"...the IEA is the home of good economic analysis applied to public policy." – Allister Heath, City AM
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Economic Affairs is published jointly by the Institute of Economic Affairs and the University of Buckingham and exists to improve understanding of the role of markets in the economy and society. The journal is inspired by a broadly classical liberal approach and publishes a wide variety of policy-relevant papers based on various of theoretical and empirical methodologies. These include neo-classical, Austrian, institutional and public choice economics. Work building on other contingent disciplines, such as politics, sociology, law and psychology is also published in the journal.
The editorial board encourages the submission of original empirical research and scholarly literature reviews. In some cases papers may be revisions of material delivered at academic conferences. All submissions should have clear and explicit policy conclusions. In all cases a premium is placed on clarity and good writing. The editorial board invites submissions from authors at all stages of their careers, but is keen to encourage newer authors to submit work, perhaps based on relevant doctoral and post-doctoral research. Work by practising economists is also welcome. Economic Affairs particularly welcomes contributions from non-UK authors and aims to heighten awareness of the experience of policy towards the market across Europe and the wider world.
Further details about the journal, article submission requirements, and so on, can be found from the journal home page.
Single issues of Economic Affairs can be purchased and a sample article for each issue is available free online. Subscription is not expensive for individuals, students and teachers. Students (£27), teachers (£33) and schools (£35) can take a year's subscription at discounted rates. Subscribers are entitled to hard copies and also online access to the full Economic Affairs archive. Subscribing schools can provide all their students with online access. Most college and university libraries can access all editions of Economic Affairs though Ebsco, Synergy and related packages.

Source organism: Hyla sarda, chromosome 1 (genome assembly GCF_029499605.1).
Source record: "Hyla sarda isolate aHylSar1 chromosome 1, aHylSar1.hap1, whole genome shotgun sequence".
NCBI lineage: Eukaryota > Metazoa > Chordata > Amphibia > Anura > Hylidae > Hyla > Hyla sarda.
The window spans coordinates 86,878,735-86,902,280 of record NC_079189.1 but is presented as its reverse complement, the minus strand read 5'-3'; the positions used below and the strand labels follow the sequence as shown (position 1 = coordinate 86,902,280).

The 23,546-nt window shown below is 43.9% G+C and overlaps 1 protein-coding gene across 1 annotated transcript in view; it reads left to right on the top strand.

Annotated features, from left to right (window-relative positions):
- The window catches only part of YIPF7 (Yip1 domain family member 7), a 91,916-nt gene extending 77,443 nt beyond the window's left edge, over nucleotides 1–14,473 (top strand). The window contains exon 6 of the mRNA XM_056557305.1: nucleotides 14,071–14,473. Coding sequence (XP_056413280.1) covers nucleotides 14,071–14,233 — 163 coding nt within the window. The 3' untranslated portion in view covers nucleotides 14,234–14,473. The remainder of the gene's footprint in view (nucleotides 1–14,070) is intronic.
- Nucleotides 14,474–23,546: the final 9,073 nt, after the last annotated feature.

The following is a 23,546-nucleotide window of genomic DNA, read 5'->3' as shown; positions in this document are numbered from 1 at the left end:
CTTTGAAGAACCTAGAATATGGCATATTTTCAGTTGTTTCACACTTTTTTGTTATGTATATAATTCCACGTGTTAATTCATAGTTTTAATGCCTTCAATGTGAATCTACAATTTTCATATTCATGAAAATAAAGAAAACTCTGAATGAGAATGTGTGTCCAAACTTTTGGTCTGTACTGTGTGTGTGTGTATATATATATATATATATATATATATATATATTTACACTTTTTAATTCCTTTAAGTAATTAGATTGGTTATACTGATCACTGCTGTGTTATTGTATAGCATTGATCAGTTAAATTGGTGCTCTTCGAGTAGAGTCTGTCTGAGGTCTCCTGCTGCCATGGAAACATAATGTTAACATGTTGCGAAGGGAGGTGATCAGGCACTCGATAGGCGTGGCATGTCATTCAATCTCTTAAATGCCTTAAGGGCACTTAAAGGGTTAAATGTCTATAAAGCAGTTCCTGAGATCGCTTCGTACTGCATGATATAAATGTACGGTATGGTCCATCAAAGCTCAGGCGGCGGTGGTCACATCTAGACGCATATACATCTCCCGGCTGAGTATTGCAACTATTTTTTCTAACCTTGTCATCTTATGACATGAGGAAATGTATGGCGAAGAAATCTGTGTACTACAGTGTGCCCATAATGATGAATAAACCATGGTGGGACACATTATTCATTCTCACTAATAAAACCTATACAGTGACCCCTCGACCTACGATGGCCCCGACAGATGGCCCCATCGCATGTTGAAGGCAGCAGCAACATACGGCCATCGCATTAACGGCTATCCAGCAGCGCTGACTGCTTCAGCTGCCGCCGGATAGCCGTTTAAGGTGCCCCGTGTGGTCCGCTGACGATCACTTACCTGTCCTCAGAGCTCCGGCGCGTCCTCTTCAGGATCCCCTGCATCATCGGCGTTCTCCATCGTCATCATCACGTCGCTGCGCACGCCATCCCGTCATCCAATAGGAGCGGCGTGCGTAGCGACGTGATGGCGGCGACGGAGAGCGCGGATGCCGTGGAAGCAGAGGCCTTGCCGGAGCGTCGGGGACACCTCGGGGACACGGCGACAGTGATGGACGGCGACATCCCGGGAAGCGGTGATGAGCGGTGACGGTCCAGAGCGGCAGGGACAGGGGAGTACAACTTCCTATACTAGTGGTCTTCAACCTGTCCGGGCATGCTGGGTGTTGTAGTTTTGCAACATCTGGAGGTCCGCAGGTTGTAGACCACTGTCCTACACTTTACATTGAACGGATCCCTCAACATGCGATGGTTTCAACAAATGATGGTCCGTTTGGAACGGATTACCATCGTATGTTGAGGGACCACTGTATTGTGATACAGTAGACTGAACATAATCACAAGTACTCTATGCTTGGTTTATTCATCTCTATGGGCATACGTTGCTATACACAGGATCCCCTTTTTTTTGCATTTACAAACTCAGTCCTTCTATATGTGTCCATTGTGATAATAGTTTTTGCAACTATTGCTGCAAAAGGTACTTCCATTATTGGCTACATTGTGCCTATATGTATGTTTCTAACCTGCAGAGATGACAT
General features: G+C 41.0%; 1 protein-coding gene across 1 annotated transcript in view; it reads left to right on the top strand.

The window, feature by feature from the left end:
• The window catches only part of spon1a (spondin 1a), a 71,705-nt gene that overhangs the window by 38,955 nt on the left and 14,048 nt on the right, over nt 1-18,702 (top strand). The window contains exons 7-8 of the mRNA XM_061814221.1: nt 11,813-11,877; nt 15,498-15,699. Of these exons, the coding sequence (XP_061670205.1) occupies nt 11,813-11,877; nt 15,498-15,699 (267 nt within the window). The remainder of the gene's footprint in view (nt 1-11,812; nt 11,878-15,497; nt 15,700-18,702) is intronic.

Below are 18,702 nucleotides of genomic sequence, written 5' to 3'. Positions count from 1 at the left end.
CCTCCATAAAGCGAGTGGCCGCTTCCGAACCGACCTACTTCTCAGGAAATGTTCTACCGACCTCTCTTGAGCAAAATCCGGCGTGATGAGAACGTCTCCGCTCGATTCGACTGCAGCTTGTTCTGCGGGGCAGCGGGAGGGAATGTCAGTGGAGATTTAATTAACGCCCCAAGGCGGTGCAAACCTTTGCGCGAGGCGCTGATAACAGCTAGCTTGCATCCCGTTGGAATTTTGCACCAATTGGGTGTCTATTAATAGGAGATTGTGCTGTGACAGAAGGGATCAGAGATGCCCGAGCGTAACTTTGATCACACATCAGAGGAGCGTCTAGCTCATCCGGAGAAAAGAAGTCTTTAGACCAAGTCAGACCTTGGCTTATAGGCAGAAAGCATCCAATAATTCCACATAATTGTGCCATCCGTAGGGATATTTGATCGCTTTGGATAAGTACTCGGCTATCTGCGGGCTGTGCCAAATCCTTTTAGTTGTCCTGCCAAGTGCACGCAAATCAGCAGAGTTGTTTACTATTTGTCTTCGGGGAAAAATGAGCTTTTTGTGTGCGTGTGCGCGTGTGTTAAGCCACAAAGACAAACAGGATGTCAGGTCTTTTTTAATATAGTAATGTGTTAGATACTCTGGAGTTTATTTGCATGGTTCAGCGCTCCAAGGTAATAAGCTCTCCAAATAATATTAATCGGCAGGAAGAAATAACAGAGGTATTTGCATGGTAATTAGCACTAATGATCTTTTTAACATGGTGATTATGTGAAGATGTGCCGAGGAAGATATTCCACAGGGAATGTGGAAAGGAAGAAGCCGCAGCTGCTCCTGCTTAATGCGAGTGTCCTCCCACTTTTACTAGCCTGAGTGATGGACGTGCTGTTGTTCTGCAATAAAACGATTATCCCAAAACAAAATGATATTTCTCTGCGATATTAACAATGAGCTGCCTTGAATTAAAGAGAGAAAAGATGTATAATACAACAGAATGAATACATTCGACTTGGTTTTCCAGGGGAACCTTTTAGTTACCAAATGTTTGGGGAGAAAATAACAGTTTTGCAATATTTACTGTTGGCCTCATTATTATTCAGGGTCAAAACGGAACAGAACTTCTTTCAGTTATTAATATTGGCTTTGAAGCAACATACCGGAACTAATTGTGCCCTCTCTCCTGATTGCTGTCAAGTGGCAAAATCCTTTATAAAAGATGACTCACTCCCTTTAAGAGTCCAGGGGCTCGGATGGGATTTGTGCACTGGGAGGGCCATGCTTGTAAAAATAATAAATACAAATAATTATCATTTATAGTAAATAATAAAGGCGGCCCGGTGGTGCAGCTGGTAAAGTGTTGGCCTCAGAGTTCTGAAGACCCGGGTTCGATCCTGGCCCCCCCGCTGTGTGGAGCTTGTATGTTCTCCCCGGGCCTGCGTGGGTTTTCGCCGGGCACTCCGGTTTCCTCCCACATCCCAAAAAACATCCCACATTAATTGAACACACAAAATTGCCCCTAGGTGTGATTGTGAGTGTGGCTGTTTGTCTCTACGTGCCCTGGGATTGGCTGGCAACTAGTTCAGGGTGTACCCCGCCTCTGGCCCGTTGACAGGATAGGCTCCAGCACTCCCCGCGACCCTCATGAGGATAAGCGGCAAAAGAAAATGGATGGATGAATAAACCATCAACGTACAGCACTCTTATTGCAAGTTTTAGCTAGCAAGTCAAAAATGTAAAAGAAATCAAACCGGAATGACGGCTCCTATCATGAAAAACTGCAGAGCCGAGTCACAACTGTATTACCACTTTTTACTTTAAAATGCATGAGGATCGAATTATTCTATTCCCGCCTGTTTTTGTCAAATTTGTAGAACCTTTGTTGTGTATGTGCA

Refereeing and Economic Affairs
We need an entirely new approach to regulation across the financial sector which is based on transparency, market discipline and simple and stable legal frameworks
Have the Liberal Democrats 'reclaimed liberalism'?
Why neo-mercantilism is on the rise and why the principles of free trade must be defended
How government failure is producing often counter-productive policy
How the myths surrounding gambling prevent it being liberated for economic gain
How state-funded NGOs are corrupting the political process in developing countries
Sector is now highly politicised
Free markets both alleviate poverty and empower the poor
CSR is conceptually incoherent, practically unworkable and wholly unjustified
How can future economic crises be avoided?
The importance of liberty, contracts and private property
Main articles on government healthcare provision in different countries
Leading authorities, including Oliver E. Williamson, discuss the New Institutional Economics